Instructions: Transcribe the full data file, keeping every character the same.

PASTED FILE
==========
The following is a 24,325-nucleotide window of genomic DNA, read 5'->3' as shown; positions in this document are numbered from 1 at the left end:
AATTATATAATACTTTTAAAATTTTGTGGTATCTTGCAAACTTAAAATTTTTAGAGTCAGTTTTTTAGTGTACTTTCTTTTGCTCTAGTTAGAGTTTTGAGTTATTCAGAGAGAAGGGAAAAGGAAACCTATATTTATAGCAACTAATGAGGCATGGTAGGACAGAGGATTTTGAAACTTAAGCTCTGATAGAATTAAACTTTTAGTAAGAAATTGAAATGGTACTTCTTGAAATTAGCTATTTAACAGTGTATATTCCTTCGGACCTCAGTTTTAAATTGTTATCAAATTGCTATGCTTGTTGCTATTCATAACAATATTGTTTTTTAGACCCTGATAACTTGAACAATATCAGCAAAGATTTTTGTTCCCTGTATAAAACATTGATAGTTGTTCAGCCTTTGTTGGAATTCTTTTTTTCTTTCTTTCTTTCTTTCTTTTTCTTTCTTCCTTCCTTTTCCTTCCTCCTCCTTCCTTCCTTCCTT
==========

The following is a 24,325-nucleotide window of genomic DNA, read 5'->3' as shown; positions in this document are numbered from 1 at the left end:
AATTATATAATACTTTTAAAATTTTGTGGTATCTTGCAAACTTAAAATTTTTAGAGTCAGTTTTTTAGTGTACTTTCTTTTGCTCTAGTTAGAGTTTTGAGTTATTCAGAGAGAAGGGAAAAGGAAACCTATATTTATAGCAACTAATGAGGCATGGTAGGACAGAGGATTTTGAAACTTAAGCTCTGATAGAATTAAACTTTTAGTAAGAAATTGAAATGGTACTTCTTGAAATTAGCTATTTAACAGTGTATATTCCTTCGGACCTCAGTTTTAAATTGTTATCAAATTGCTATGCTTGTTGCTATTCATAACAATATTGTTTTTTAGACCCTGATAACTTGAACAATATCAGCAAAGATTTTTGTTCCCTGTATAAAACATTGATAGTTGTTCAGCCTTTGTTGGAATTCTTTTTTTCTTTCTTTCTTTCTTTCTTTTTCTTTCTTCCTTCCTTTTCCTTCCTCCTCCTTCCTTCCTTCCTT